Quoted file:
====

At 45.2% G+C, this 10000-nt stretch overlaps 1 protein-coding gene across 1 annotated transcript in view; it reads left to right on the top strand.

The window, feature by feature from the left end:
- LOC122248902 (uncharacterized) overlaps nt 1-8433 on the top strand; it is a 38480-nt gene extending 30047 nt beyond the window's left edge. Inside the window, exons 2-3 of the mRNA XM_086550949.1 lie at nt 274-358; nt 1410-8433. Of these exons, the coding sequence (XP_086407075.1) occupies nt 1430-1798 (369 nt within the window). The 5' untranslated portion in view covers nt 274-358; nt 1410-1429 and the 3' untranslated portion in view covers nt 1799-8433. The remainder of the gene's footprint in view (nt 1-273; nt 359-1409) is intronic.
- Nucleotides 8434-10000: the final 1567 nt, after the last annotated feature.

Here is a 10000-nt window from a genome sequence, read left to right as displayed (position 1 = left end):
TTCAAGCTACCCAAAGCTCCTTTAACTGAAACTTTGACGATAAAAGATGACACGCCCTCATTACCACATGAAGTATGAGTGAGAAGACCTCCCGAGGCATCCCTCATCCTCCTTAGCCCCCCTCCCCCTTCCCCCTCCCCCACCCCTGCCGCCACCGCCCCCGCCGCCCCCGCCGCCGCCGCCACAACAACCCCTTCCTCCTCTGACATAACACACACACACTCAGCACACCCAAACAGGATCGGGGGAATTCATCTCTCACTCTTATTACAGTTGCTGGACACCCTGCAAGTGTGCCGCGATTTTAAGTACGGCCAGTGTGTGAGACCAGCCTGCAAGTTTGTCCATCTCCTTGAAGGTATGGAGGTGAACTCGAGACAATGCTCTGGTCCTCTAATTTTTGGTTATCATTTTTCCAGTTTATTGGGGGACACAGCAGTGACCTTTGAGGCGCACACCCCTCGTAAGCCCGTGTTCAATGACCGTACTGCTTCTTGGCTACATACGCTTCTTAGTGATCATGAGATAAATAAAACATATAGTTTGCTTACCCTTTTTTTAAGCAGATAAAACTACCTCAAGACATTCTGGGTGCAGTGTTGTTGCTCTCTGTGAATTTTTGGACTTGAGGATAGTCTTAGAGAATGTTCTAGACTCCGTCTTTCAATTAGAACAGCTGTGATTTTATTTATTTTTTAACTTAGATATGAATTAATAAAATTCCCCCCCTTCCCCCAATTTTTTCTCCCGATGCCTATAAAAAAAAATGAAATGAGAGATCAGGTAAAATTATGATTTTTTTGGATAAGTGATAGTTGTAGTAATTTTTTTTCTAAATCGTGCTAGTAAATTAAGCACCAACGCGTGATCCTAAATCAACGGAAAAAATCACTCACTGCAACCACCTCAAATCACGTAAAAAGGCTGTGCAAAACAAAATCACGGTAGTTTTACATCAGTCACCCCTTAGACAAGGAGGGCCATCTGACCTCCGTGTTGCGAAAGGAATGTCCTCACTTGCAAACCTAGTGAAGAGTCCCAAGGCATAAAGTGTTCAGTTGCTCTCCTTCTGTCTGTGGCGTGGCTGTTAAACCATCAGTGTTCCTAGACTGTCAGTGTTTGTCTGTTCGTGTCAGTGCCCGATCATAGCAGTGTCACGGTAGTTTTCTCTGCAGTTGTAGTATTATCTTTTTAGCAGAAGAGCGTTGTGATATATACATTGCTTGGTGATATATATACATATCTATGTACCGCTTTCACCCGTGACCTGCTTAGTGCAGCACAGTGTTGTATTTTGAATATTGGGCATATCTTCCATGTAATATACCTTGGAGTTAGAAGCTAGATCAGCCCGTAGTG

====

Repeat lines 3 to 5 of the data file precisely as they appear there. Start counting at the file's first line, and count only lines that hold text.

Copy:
- LOC122248902 (uncharacterized) overlaps nt 1-8433 on the top strand; it is a 38480-nt gene extending 30047 nt beyond the window's left edge. Inside the window, exons 2-3 of the mRNA XM_086550949.1 lie at nt 274-358; nt 1410-8433. Of these exons, the coding sequence (XP_086407075.1) occupies nt 1430-1798 (369 nt within the window). The 5' untranslated portion in view covers nt 274-358; nt 1410-1429 and the 3' untranslated portion in view covers nt 1799-8433. The remainder of the gene's footprint in view (nt 1-273; nt 359-1409) is intronic.
- Nucleotides 8434-10000: the final 1567 nt, after the last annotated feature.

Here is a 10000-nt window from a genome sequence, read left to right as displayed (position 1 = left end):